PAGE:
Radon gas can enter a home from the soil under the house by process of diffusion through concrete floors and walls, and through cracks in the concrete slab, floors, or walls and through floor drains, sump pumps, construction joints and cracks or pores in hollow-block walls. Normal pressure differences between the house and the soil can create a slight vacuum in the basement, which can draw radon from the soil into the building. The design, construction and ventilation of the home can affect the radon levels of the home.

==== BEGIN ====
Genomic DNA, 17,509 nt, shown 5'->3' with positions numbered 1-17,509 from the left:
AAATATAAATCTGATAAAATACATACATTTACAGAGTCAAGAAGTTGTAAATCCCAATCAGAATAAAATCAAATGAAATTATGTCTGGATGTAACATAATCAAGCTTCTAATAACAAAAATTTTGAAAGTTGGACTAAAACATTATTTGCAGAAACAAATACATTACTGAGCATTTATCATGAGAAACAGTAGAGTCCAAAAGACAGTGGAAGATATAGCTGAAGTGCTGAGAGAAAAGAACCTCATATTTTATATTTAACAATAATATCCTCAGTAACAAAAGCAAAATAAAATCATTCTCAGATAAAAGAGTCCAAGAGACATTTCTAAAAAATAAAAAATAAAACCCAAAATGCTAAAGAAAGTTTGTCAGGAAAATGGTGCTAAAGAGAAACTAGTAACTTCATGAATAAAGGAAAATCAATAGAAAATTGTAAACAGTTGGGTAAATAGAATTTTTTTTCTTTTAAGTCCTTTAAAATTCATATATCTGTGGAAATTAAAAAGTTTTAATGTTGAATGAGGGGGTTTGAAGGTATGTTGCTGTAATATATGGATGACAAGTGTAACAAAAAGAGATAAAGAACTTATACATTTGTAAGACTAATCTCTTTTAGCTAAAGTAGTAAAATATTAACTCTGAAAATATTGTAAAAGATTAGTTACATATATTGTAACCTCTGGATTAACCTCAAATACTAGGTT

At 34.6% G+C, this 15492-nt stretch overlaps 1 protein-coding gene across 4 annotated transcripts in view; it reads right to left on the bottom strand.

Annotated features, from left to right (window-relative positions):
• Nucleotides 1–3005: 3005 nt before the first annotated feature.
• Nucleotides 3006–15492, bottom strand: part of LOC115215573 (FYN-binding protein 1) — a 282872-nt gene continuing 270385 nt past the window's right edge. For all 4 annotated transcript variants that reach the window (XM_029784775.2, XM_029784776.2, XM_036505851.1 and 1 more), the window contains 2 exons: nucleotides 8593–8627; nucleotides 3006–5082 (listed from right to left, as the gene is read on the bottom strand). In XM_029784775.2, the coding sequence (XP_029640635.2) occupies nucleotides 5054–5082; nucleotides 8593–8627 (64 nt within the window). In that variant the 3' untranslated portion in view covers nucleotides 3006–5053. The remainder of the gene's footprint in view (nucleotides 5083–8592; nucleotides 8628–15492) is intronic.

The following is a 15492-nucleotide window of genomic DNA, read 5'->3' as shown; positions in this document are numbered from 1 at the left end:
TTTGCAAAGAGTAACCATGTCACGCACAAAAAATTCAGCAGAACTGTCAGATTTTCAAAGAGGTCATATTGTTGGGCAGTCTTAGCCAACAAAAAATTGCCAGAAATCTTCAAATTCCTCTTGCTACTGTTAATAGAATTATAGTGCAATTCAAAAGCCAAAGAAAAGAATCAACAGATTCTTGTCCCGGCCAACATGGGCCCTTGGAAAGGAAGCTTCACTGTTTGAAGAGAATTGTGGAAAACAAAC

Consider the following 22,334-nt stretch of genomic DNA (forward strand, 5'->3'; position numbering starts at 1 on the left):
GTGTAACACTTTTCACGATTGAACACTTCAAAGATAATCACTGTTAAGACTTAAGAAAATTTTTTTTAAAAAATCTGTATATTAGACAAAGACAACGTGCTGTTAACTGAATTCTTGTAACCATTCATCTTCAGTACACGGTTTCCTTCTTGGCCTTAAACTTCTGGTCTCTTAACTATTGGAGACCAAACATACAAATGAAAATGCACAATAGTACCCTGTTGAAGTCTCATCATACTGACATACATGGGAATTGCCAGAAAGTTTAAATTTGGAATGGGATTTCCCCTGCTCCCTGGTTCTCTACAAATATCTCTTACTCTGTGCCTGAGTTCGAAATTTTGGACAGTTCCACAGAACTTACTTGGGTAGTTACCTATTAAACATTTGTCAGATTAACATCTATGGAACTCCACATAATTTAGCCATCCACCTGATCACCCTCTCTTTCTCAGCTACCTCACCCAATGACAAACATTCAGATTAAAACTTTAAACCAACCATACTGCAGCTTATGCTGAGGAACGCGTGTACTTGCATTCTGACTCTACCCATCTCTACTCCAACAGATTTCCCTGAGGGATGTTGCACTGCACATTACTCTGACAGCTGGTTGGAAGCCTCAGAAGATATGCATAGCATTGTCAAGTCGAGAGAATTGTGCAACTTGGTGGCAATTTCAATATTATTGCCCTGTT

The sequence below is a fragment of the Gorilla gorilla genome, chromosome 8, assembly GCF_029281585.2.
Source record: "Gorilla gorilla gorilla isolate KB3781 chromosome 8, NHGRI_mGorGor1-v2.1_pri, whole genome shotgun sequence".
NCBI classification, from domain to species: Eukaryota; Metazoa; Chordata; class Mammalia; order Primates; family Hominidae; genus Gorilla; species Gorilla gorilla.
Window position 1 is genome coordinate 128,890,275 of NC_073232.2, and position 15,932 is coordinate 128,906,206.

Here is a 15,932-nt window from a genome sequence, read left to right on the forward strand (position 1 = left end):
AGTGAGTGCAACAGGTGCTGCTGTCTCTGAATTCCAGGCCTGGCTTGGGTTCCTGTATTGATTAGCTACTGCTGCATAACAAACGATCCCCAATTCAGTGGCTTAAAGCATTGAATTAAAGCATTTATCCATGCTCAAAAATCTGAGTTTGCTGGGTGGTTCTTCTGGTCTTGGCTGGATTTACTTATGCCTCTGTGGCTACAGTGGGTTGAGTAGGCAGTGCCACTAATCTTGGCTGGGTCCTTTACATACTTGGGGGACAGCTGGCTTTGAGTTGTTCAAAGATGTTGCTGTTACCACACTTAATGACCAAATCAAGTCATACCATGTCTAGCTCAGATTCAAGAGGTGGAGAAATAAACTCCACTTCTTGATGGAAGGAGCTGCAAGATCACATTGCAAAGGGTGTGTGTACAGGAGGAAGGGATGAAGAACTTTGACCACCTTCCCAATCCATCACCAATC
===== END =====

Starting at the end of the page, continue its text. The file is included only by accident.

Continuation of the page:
Well water can be another source of indoor radon. Radon released by well water during showering or other activities may release radon gas into the home.
Radon in water is a much smaller factor in radon exposure than radon in soil.Radon exposure outdoors is much less of a risk than indoors because the radon is diluted to low concentrations by the large volume.